An example of a hypothetical scenario for this upcoming summer could be the potential departure of Raphael Varane. It can be presumed that the French center back is justifiably unhappy that a new center back (Alaba) has been brought in on significantly higher wages. His current partner at the heart of the defense, Sergio Ramos, is making double what he earns. Compared to Premier League top dogs – who Varane can count as his equal – the Frenchman is not paid anywhere near what the market commands. Thus, if Real Madrid decide they cannot afford to raise his salary, then capturing a transfer fee for a player in his prime with just one year remaining on the deal, begins to make sense.

Let’s say Real Madrid accept an offer of €40 million for their center back, they then have a profit of €48 million (wage + transfer fee) added to the books for the current season. If they then go on to purchase someone like Jules Kounde from Sevilla for €65 million, on the accounting front, they will likely end up with a €32 million profit for the year.

How in the world is this possible given they spent €65 million on the transfer fee alone and only brought in €48 million with Varane’s departure? It all comes down to the accounting process used in football. Over the long term it may net out the same for Madrid to have just renewed Varane’s contract rather than invest in Kounde, but on a strictly one-year basis – Madrid could boast a net profit of €32 million. This is possible because Kounde would likely sign a six-year deal worth a salary around €5 million per year. By dividing his transfer fee (€65 million) by the length of the contract (6) and then adding his wages per year (€5 million), you get a total of €15.8 million (bonuses excluded). By taking Varane’s pure profit for the year, €48 million, and subtracting one amortized year of Kounde’s contract (€15.8), you come out with a profit of €32 million. Accounting magic, eh? The subsequent years of Kounde’s contract will not provide any profit but had the club just renewed Varane with a salary around €15 million, they would have foregone any profit all together.

Like any player, Raphael Varane’s situation is complex. Potential movements within the team could dictate the renewal offer Real Madrid present to their co-captain. If Sergio Ramos ultimately departs the club after 16 years, there may be some additional funds to raise the Frenchman’s salary. Jose Angel Sanchez and Carlo Ancelloti must build a squad being cognizant of the UEFA squad quotas. The European body requires at least 8 “club-trained” or “associated-trained” players within the squad:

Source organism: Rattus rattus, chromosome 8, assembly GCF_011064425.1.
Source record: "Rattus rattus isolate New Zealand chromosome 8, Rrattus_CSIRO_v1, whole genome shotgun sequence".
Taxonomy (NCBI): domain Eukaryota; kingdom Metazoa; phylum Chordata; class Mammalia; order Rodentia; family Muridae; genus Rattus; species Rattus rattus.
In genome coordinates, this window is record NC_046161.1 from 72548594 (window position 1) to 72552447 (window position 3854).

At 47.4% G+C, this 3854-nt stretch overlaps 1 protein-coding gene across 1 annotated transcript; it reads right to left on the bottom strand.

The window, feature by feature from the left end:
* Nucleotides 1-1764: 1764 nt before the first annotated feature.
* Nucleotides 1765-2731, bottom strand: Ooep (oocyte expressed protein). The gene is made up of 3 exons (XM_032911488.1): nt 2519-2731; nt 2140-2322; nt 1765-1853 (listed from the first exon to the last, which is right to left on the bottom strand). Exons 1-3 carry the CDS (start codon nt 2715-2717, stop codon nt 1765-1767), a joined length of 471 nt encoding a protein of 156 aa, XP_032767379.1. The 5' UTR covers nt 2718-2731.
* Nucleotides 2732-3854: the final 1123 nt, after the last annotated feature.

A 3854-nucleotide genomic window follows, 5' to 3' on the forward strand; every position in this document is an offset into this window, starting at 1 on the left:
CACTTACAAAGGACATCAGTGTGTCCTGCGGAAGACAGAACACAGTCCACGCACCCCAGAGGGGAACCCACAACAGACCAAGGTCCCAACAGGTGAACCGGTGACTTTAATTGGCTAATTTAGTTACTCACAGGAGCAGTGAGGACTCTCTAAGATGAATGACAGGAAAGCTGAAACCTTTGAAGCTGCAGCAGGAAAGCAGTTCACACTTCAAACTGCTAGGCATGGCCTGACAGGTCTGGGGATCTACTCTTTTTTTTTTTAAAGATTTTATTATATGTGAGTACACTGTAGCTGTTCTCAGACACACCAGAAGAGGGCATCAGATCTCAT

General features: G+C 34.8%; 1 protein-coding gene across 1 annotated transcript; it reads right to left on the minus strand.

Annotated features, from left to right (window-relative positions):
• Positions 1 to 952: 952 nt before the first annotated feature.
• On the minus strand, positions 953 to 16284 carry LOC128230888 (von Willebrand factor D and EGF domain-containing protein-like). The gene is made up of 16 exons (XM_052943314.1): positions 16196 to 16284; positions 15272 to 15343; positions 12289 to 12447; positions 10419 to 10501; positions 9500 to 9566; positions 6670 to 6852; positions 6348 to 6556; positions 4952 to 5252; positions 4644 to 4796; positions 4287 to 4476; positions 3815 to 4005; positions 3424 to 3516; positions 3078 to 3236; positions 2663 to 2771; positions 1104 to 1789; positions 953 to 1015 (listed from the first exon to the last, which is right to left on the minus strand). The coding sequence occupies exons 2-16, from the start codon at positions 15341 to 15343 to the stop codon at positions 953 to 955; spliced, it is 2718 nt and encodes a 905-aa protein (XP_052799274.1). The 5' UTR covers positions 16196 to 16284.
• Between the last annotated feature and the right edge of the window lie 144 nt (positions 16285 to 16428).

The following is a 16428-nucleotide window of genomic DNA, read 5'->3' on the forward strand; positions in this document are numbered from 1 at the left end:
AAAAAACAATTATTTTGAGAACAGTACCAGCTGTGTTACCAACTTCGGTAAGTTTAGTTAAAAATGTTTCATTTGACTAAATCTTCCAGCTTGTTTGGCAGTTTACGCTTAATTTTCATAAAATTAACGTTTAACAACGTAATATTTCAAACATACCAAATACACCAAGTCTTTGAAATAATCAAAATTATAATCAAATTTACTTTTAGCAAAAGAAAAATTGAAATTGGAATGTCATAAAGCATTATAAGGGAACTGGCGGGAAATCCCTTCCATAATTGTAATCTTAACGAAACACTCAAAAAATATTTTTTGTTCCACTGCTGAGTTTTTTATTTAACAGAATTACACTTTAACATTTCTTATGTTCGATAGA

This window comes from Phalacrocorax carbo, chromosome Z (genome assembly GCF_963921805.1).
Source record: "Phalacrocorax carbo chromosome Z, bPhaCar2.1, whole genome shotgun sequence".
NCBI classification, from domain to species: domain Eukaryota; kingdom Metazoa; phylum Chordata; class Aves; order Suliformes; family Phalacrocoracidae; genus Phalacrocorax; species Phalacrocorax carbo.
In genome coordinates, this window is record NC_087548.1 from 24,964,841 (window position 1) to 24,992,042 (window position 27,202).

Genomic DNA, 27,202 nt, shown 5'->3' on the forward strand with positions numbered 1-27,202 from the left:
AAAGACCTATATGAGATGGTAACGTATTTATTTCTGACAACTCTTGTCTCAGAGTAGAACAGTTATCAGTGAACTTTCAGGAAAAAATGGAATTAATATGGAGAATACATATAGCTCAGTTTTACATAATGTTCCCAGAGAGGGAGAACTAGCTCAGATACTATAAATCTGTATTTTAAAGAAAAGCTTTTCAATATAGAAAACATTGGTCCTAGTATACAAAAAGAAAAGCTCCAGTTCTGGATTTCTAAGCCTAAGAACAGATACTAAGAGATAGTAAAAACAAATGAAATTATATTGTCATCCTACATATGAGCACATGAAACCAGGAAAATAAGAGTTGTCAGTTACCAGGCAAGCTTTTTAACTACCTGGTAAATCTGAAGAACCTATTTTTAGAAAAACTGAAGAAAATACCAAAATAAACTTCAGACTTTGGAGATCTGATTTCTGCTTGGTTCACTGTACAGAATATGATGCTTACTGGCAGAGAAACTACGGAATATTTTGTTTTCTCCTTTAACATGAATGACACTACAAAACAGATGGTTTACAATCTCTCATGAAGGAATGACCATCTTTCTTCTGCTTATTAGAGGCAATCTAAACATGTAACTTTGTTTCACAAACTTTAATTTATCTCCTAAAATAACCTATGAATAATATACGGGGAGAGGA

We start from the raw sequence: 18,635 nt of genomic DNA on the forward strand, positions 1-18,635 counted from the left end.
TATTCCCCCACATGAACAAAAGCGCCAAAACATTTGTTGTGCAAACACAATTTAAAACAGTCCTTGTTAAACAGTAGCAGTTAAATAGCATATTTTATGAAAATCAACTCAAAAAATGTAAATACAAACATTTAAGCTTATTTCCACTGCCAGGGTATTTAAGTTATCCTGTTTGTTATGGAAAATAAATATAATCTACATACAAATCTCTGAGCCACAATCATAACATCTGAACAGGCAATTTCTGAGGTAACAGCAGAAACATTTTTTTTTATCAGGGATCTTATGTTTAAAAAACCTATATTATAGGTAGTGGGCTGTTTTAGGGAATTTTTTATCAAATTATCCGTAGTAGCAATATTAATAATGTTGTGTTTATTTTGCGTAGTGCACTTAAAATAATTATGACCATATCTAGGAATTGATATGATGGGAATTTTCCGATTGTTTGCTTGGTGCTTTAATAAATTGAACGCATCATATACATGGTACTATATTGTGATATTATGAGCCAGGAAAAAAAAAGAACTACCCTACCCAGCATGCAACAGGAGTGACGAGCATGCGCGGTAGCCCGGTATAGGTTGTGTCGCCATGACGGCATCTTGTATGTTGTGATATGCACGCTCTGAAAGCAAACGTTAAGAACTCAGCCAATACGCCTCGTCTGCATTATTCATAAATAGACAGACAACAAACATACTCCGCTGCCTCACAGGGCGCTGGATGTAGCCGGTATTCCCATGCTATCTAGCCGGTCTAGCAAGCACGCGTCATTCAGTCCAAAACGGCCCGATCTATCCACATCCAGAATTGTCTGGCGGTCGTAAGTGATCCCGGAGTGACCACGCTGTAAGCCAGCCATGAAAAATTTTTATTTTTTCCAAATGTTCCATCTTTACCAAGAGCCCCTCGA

“There are two categories:

1. Club-trained players – players who were on a club’s books for three years between the ages of 15 and 21;

2. Association-trained players – players who were on another club’s books in the same association for three years between the ages of 15 and 21. No club can have more than four association-trained players among their eight nominees on List A.” -

Varane, having joined the club at the age of 18, qualifies as a club-trained player, increasing his value to the Real Madrid squad. If Varane were to depart, then Madrid would be forced to either promote a youth team member to the first team, bring back a loanee like Fran Garcia or Borja Mayoral, or re-purchase a former associated-trained player like Jorge De Frutos. Varane’s departure could in theory require two players to then be purchased or promoted: a new center back and a locally trained player.

There is yet another hurdle in the squad building process with La Liga having specific requirements regarding “non-EU” roster spots. A club can have a total of 5 non-EU players on their roster, but only 3 can qualify for the match-day roster. Real Madrid’s current list of non-EU players include: Vinicius JR, Rodrygo Goes, Eder Militao, Takefusa Kubo, and Reinier Jesus. This summer, Vincius JR qualifies to receive his Spanish passport and would then open another spot within the roster. Takefusa Kubo and Reinier Jesus could end up competing for the spot, or, another non-EU player could be brought into the club to reinforce the roster. If Kubo and Reinier fail to convince Ancelotti, then another year on loan is likely for both.

If Real Madrid are to achieve any sort of squad shake-up this year, a lot will depend on who they can sell and how that players value hits the accounting books for the 2021-2022 season. In the current market conditions, no player can truly be deemed “un-transferable”. Madrid do not depend on themselves, something the club have never truly been accustomed to in years prior. The offers that arrive and the market moves that play out before them will dictate what Real Madrid can and cannot do to shape their new squad. Madrid, in this current moment in time, are not the dominant force in the market like a PSG or a City, meaning they have to evaluate other moves before executing their own. It can be argued that this summer, more so than any other recent transfer window before it, Real Madrid’s silly season will not be over until the window officially closes.